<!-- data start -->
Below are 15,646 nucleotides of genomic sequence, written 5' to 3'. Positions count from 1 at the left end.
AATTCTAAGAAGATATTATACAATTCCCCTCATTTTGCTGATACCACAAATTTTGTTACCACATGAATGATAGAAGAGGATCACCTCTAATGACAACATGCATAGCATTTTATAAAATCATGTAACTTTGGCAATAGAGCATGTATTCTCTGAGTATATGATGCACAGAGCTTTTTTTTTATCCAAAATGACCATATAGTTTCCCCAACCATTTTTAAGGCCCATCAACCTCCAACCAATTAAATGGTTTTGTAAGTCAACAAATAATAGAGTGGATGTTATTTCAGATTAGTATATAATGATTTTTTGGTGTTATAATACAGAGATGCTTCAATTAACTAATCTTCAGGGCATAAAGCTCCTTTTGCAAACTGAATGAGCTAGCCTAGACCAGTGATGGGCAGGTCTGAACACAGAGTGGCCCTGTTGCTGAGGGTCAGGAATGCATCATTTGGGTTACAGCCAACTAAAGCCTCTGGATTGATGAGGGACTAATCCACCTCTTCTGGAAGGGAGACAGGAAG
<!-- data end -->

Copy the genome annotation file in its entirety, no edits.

Below are 15,646 nucleotides of genomic sequence, written 5' to 3'. Positions count from 1 at the left end.
AATTCTAAGAAGATATTATACAATTCCCCTCATTTTGCTGATACCACAAATTTTGTTACCACATGAATGATAGAAGAGGATCACCTCTAATGACAACATGCATAGCATTTTATAAAATCATGTAACTTTGGCAATAGAGCATGTATTCTCTGAGTATATGATGCACAGAGCTTTTTTTTTATCCAAAATGACCATATAGTTTCCCCAACCATTTTTAAGGCCCATCAACCTCCAACCAATTAAATGGTTTTGTAAGTCAACAAATAATAGAGTGGATGTTATTTCAGATTAGTATATAATGATTTTTTGGTGTTATAATACAGAGATGCTTCAATTAACTAATCTTCAGGGCATAAAGCTCCTTTTGCAAACTGAATGAGCTAGCCTAGACCAGTGATGGGCAGGTCTGAACACAGAGTGGCCCTGTTGCTGAGGGTCAGGAATGCATCATTTGGGTTACAGCCAACTAAAGCCTCTGGATTGATGAGGGACTAATCCACCTCTTCTGGAAGGGAGACAGGAAG